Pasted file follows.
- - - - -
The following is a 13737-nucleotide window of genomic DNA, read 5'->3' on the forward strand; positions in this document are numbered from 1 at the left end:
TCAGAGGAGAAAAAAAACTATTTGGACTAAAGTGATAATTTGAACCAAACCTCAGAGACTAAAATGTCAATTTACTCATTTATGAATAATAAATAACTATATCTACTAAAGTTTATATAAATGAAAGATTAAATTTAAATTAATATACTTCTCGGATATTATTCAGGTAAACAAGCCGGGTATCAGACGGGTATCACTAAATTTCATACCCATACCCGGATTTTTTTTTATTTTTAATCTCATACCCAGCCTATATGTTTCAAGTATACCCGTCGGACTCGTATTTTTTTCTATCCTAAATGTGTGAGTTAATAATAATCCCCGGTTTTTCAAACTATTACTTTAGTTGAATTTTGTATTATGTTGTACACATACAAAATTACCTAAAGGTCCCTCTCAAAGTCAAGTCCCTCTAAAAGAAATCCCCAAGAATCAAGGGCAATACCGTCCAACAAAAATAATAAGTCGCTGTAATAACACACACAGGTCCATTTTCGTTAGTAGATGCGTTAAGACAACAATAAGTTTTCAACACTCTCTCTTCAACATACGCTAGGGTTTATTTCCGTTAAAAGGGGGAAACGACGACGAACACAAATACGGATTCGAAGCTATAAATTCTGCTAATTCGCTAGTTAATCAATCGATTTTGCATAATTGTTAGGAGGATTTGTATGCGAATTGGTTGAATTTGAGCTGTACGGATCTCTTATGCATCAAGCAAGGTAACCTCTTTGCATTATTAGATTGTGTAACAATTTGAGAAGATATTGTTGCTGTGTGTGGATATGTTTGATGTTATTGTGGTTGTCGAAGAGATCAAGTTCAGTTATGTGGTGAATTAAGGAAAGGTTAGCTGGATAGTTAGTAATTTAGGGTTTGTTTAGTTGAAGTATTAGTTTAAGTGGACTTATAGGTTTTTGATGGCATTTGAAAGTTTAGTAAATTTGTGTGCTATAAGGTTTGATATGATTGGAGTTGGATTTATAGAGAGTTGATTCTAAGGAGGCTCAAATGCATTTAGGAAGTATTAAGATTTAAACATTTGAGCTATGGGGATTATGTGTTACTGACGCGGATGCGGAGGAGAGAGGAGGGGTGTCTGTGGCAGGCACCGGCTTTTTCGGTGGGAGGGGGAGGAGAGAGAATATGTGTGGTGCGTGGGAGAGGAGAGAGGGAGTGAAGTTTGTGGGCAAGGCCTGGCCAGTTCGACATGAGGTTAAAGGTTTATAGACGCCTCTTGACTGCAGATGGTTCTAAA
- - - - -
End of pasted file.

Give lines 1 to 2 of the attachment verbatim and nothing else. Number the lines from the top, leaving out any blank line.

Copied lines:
The following is a 13737-nucleotide window of genomic DNA, read 5'->3' on the forward strand; positions in this document are numbered from 1 at the left end:
TCAGAGGAGAAAAAAAACTATTTGGACTAAAGTGATAATTTGAACCAAACCTCAGAGACTAAAATGTCAATTTACTCATTTATGAATAATAAATAACTATATCTACTAAAGTTTATATAAATGAAAGATTAAATTTAAATTAATATACTTCTCGGATATTATTCAGGTAAACAAGCCGGGTATCAGACGGGTATCACTAAATTTCATACCCATACCCGGATTTTTTTTTATTTTTAATCTCATACCCAGCCTATATGTTTCAAGTATACCCGTCGGACTCGTATTTTTTTCTATCCTAAATGTGTGAGTTAATAATAATCCCCGGTTTTTCAAACTATTACTTTAGTTGAATTTTGTATTATGTTGTACACATACAAAATTACCTAAAGGTCCCTCTCAAAGTCAAGTCCCTCTAAAAGAAATCCCCAAGAATCAAGGGCAATACCGTCCAACAAAAATAATAAGTCGCTGTAATAACACACACAGGTCCATTTTCGTTAGTAGATGCGTTAAGACAACAATAAGTTTTCAACACTCTCTCTTCAACATACGCTAGGGTTTATTTCCGTTAAAAGGGGGAAACGACGACGAACACAAATACGGATTCGAAGCTATAAATTCTGCTAATTCGCTAGTTAATCAATCGATTTTGCATAATTGTTAGGAGGATTTGTATGCGAATTGGTTGAATTTGAGCTGTACGGATCTCTTATGCATCAAGCAAGGTAACCTCTTTGCATTATTAGATTGTGTAACAATTTGAGAAGATATTGTTGCTGTGTGTGGATATGTTTGATGTTATTGTGGTTGTCGAAGAGATCAAGTTCAGTTATGTGGTGAATTAAGGAAAGGTTAGCTGGATAGTTAGTAATTTAGGGTTTGTTTAGTTGAAGTATTAGTTTAAGTGGACTTATAGGTTTTTGATGGCATTTGAAAGTTTAGTAAATTTGTGTGCTATAAGGTTTGATATGATTGGAGTTGGATTTATAGAGAGTTGATTCTAAGGAGGCTCAAATGCATTTAGGAAGTATTAAGATTTAAACATTTGAGCTATGGGGATTATGTGTTACTGACGCGGATGCGGAGGAGAGAGGAGGGGTGTCTGTGGCAGGCACCGGCTTTTTCGGTGGGAGGGGGAGGAGAGAGAATATGTGTGGTGCGTGGGAGAGGAGAGAGGGAGTGAAGTTTGTGGGCAAGGCCTGGCCAGTTCGACATGAGGTTAAAGGTTTATAGACGCCTCTTGACTGCAGATGGTTCTAAA